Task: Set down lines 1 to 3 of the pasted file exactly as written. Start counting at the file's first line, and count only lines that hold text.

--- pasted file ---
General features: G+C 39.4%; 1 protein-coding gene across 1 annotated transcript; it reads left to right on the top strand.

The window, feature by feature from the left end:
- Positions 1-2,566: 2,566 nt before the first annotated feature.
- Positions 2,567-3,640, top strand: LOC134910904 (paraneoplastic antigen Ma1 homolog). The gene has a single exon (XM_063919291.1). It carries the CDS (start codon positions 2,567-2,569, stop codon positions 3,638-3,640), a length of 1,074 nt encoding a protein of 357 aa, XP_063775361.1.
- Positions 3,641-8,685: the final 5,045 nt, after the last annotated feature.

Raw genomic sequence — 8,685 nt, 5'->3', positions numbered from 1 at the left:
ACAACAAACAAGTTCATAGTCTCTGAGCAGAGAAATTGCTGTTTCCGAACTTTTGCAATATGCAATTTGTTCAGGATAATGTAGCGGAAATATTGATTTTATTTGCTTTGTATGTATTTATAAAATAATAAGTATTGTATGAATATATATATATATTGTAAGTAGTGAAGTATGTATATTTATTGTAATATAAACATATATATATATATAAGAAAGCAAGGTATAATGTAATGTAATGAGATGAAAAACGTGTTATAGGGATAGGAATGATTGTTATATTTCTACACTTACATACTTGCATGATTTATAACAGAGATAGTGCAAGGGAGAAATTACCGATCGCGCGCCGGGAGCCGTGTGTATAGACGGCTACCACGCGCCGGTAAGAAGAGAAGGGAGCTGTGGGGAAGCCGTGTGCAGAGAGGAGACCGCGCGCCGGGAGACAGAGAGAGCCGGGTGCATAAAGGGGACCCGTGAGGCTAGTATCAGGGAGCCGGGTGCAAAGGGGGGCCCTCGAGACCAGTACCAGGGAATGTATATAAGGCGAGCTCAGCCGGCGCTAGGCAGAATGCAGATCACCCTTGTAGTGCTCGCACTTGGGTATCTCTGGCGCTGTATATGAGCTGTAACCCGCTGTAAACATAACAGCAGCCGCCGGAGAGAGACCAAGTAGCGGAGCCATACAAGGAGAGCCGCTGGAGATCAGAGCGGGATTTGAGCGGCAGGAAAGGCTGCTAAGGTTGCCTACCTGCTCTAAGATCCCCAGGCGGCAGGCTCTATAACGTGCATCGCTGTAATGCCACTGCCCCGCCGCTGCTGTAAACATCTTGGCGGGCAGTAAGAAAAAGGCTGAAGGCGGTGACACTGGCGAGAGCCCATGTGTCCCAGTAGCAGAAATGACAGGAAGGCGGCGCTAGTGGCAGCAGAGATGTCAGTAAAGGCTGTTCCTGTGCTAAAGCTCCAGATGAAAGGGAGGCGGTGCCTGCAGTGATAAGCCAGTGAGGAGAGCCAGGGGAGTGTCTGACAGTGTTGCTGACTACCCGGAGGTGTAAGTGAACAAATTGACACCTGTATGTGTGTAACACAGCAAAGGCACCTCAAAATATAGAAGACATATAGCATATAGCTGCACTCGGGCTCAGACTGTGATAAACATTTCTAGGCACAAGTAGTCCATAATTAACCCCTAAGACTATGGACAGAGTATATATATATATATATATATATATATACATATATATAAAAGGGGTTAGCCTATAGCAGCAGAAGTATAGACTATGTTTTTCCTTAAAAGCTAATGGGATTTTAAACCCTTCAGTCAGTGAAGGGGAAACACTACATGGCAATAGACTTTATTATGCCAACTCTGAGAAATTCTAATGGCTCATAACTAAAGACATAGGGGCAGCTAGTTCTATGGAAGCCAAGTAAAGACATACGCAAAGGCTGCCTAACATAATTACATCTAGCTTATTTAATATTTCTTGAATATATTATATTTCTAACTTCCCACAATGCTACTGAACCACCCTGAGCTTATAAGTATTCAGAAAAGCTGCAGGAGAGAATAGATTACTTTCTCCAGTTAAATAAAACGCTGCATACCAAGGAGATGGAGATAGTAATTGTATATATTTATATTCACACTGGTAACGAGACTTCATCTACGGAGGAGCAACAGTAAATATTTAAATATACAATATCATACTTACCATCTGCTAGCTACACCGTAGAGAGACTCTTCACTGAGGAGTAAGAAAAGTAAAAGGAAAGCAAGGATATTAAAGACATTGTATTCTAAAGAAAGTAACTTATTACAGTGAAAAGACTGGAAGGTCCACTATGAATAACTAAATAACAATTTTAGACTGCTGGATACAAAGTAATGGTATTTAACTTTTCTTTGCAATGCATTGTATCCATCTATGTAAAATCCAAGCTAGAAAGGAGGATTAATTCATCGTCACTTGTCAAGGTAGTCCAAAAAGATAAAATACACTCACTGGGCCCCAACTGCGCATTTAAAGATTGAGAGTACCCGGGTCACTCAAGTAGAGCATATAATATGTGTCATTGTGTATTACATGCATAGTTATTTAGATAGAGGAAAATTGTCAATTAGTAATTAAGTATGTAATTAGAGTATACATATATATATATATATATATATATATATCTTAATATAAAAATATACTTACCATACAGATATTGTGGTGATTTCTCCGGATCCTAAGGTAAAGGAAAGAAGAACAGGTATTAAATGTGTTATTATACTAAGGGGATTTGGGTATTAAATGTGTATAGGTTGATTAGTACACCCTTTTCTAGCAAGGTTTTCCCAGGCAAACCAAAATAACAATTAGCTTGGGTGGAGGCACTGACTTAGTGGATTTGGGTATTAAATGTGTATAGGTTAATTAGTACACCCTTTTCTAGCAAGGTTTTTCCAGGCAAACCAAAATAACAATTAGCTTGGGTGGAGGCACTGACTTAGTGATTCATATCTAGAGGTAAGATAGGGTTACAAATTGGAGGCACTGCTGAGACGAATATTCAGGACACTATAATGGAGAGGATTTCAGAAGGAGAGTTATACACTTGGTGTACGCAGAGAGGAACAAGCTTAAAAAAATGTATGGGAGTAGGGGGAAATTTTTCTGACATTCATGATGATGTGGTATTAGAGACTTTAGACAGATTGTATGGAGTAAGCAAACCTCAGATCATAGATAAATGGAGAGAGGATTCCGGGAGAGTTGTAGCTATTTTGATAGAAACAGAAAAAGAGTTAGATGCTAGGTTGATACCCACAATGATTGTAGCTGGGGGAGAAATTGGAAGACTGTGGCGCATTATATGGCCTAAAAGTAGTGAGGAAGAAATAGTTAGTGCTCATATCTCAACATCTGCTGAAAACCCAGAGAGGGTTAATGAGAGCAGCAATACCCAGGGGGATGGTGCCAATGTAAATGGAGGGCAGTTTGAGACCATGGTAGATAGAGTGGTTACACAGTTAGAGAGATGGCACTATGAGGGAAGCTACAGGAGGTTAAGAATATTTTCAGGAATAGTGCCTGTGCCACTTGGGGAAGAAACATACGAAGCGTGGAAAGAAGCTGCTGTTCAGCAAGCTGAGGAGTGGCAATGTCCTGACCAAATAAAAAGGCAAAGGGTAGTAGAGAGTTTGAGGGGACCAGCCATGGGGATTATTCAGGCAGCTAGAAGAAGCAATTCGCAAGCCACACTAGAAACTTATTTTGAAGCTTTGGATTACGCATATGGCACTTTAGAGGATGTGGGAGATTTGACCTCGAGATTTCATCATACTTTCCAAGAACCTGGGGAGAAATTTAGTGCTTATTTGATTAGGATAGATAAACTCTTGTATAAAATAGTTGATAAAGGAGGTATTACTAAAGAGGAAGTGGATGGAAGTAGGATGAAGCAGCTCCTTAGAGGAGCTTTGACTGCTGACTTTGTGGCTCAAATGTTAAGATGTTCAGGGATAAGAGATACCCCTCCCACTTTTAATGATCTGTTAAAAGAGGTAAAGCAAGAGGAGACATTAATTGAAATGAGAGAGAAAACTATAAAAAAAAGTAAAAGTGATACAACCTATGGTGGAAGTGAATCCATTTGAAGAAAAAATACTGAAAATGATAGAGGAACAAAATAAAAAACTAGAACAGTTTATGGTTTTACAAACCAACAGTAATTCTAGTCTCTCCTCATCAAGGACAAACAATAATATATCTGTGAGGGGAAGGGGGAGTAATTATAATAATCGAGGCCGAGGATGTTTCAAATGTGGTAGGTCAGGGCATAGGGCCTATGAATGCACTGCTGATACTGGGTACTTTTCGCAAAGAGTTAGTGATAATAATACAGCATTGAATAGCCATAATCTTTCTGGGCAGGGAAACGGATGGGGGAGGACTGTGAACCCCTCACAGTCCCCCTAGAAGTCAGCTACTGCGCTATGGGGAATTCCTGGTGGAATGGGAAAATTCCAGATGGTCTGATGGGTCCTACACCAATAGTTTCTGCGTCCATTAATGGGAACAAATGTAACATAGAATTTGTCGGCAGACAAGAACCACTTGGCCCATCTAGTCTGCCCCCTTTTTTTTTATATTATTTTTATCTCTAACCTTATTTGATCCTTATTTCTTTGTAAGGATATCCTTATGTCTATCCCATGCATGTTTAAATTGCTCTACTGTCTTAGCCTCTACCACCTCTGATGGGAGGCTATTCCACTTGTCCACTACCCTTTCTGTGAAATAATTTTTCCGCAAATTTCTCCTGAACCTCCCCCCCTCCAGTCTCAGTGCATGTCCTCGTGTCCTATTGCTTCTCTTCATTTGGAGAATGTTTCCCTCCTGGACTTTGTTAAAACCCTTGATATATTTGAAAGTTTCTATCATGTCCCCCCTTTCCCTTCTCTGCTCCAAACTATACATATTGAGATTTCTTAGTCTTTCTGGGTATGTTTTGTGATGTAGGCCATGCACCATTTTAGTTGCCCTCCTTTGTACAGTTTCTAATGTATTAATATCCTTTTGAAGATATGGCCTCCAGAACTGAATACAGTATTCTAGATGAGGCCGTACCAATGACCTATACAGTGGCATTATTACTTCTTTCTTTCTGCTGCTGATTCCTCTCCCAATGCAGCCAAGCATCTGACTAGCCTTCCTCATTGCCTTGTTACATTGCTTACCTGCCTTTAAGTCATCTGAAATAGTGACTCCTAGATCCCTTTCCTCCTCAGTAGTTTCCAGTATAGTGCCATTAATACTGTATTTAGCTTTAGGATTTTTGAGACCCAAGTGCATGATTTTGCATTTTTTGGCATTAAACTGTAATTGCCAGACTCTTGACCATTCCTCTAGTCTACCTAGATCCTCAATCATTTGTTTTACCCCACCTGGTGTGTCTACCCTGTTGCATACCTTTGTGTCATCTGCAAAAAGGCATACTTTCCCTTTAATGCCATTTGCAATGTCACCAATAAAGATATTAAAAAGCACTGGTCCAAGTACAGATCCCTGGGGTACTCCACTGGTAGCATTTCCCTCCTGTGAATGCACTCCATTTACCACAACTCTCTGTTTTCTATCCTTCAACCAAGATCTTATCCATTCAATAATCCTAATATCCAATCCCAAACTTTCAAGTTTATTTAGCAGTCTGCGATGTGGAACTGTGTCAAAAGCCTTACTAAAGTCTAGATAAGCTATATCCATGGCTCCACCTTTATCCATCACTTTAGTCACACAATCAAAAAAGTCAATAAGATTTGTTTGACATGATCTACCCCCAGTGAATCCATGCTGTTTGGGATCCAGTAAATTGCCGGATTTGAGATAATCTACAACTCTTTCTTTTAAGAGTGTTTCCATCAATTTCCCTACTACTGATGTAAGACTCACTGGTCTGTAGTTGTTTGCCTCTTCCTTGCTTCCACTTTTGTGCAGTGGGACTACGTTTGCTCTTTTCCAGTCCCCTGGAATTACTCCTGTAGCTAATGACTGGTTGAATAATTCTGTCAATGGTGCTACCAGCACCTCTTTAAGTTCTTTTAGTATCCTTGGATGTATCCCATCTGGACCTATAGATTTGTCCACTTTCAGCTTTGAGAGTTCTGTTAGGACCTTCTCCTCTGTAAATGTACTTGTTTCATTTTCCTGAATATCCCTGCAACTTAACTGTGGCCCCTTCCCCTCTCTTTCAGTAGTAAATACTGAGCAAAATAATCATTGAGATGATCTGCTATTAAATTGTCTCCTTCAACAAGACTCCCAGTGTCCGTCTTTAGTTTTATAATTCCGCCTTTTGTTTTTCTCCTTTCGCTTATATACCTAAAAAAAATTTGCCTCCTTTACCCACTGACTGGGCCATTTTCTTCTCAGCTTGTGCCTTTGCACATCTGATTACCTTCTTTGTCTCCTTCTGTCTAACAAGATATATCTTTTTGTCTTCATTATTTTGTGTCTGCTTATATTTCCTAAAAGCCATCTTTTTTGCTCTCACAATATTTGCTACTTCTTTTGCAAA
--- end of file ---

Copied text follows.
General features: G+C 39.4%; 1 protein-coding gene across 1 annotated transcript; it reads left to right on the top strand.

The window, feature by feature from the left end:
- Positions 1-2,566: 2,566 nt before the first annotated feature.